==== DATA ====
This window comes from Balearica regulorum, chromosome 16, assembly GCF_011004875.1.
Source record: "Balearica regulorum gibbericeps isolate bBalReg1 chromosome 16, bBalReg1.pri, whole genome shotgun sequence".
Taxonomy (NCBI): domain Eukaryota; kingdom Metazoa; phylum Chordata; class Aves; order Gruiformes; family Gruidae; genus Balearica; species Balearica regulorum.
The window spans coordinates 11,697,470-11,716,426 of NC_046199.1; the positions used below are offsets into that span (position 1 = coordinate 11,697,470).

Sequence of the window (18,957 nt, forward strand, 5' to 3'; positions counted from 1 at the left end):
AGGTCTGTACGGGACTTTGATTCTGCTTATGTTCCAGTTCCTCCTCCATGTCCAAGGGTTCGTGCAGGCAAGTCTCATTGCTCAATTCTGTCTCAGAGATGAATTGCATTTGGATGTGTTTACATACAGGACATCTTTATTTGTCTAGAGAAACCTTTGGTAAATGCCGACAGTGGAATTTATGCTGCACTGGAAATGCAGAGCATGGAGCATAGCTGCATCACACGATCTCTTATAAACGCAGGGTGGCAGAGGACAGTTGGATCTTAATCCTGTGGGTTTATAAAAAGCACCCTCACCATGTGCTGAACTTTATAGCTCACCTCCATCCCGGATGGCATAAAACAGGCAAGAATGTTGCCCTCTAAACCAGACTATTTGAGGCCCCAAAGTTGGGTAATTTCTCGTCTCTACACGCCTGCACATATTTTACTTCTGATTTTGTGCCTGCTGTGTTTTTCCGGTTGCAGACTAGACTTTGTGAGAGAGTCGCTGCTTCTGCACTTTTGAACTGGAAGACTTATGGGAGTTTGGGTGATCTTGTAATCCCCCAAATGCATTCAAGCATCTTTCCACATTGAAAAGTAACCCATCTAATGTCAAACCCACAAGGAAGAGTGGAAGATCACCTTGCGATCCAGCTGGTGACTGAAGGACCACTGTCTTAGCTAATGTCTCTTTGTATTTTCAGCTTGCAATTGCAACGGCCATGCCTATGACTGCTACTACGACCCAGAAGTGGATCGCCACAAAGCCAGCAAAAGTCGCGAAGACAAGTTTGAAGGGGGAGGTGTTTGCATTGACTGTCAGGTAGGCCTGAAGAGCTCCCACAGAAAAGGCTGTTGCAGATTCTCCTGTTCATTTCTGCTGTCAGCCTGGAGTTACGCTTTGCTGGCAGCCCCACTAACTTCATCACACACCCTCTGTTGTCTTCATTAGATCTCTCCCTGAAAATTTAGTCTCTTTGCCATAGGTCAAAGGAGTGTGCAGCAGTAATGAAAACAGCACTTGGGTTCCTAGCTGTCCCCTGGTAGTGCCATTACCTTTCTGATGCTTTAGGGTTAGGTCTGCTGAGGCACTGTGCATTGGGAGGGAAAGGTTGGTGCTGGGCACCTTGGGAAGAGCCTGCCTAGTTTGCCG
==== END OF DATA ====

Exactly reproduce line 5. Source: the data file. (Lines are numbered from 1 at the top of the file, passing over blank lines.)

Sequence of the window (18,957 nt, forward strand, 5' to 3'; positions counted from 1 at the left end):